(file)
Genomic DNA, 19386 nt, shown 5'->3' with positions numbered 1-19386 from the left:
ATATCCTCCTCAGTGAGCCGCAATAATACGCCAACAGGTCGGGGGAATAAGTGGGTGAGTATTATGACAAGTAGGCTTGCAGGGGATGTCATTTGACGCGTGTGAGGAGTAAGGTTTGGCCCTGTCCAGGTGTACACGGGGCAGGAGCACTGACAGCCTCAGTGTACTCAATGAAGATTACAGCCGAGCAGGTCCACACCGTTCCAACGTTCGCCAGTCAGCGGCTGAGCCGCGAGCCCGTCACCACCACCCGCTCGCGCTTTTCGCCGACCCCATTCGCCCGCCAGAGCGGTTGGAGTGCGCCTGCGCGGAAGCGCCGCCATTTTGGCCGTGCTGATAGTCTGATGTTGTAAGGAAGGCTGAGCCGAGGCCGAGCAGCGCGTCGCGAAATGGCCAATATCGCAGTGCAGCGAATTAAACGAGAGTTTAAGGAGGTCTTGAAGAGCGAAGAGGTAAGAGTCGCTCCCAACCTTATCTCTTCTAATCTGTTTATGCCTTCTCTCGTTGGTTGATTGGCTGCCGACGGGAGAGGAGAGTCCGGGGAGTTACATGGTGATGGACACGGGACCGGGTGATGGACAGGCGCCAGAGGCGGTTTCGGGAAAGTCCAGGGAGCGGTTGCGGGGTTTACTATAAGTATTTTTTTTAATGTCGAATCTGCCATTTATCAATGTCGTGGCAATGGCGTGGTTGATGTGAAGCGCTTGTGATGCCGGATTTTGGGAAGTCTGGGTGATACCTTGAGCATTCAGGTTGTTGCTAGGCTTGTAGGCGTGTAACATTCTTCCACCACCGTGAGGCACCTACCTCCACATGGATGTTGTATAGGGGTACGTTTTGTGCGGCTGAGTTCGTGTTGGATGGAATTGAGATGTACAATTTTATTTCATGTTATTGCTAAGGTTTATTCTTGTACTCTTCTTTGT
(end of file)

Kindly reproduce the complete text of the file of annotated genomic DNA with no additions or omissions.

Genomic DNA, 19386 nt, shown 5'->3' with positions numbered 1-19386 from the left:
ATATCCTCCTCAGTGAGCCGCAATAATACGCCAACAGGTCGGGGGAATAAGTGGGTGAGTATTATGACAAGTAGGCTTGCAGGGGATGTCATTTGACGCGTGTGAGGAGTAAGGTTTGGCCCTGTCCAGGTGTACACGGGGCAGGAGCACTGACAGCCTCAGTGTACTCAATGAAGATTACAGCCGAGCAGGTCCACACCGTTCCAACGTTCGCCAGTCAGCGGCTGAGCCGCGAGCCCGTCACCACCACCCGCTCGCGCTTTTCGCCGACCCCATTCGCCCGCCAGAGCGGTTGGAGTGCGCCTGCGCGGAAGCGCCGCCATTTTGGCCGTGCTGATAGTCTGATGTTGTAAGGAAGGCTGAGCCGAGGCCGAGCAGCGCGTCGCGAAATGGCCAATATCGCAGTGCAGCGAATTAAACGAGAGTTTAAGGAGGTCTTGAAGAGCGAAGAGGTAAGAGTCGCTCCCAACCTTATCTCTTCTAATCTGTTTATGCCTTCTCTCGTTGGTTGATTGGCTGCCGACGGGAGAGGAGAGTCCGGGGAGTTACATGGTGATGGACACGGGACCGGGTGATGGACAGGCGCCAGAGGCGGTTTCGGGAAAGTCCAGGGAGCGGTTGCGGGGTTTACTATAAGTATTTTTTTTAATGTCGAATCTGCCATTTATCAATGTCGTGGCAATGGCGTGGTTGATGTGAAGCGCTTGTGATGCCGGATTTTGGGAAGTCTGGGTGATACCTTGAGCATTCAGGTTGTTGCTAGGCTTGTAGGCGTGTAACATTCTTCCACCACCGTGAGGCACCTACCTCCACATGGATGTTGTATAGGGGTACGTTTTGTGCGGCTGAGTTCGTGTTGGATGGAATTGAGATGTACAATTTTATTTCATGTTATTGCTAAGGTTTATTCTTGTACTCTTCTTTGT